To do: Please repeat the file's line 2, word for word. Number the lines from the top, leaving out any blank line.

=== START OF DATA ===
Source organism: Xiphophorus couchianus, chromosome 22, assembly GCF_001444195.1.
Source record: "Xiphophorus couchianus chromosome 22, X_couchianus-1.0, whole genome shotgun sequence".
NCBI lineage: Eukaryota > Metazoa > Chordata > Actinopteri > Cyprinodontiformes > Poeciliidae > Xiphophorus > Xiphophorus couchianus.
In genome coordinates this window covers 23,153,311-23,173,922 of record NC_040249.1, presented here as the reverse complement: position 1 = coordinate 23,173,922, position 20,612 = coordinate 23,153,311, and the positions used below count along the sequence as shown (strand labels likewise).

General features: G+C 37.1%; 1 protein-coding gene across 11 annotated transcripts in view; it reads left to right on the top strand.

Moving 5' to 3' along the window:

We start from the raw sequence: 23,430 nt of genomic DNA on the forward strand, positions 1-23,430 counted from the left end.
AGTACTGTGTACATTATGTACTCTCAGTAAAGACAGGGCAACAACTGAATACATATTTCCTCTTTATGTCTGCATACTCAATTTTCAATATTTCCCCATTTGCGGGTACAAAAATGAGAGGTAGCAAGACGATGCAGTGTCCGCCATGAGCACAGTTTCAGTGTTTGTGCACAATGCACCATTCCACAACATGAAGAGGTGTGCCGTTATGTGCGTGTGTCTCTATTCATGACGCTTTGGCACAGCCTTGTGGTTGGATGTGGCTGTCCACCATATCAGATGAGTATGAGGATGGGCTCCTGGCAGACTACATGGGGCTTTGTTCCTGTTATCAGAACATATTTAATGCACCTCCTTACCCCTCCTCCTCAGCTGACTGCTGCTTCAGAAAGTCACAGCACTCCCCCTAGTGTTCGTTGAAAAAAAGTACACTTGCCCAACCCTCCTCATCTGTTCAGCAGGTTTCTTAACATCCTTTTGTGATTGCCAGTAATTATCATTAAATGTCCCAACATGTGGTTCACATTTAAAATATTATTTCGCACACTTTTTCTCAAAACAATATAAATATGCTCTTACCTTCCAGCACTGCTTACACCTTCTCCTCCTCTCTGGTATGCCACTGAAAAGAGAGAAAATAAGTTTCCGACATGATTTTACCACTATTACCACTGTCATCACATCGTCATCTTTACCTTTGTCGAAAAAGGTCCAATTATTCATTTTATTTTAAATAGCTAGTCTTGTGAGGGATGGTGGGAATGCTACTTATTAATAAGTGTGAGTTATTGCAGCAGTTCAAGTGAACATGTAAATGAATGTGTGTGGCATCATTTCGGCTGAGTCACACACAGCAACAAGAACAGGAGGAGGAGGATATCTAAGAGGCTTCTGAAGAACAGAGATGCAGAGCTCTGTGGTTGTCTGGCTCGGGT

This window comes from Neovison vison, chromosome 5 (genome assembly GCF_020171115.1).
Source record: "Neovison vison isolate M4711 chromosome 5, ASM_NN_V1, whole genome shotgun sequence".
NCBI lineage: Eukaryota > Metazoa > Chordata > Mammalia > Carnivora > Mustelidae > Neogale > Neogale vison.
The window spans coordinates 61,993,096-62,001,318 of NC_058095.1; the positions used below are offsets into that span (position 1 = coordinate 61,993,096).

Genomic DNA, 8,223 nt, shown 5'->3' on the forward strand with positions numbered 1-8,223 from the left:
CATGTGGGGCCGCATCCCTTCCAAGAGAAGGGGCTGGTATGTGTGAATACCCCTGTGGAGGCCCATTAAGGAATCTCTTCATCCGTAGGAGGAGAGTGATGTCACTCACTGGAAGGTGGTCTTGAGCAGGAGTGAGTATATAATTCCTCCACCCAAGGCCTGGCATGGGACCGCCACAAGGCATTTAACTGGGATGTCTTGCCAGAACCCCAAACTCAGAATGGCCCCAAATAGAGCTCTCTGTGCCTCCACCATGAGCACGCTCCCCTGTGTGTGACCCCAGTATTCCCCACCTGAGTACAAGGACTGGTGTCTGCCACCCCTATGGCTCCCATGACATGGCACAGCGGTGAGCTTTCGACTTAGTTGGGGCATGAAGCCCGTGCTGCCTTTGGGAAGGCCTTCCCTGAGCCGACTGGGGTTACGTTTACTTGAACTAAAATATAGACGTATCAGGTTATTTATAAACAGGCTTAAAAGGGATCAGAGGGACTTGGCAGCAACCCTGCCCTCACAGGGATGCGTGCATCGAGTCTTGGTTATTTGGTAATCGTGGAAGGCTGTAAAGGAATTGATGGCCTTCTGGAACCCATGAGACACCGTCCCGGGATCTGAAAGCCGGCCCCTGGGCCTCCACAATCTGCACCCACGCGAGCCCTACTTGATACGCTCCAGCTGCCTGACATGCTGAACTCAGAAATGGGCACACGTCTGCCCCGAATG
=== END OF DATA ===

Source record: "Xiphophorus couchianus chromosome 22, X_couchianus-1.0, whole genome shotgun sequence".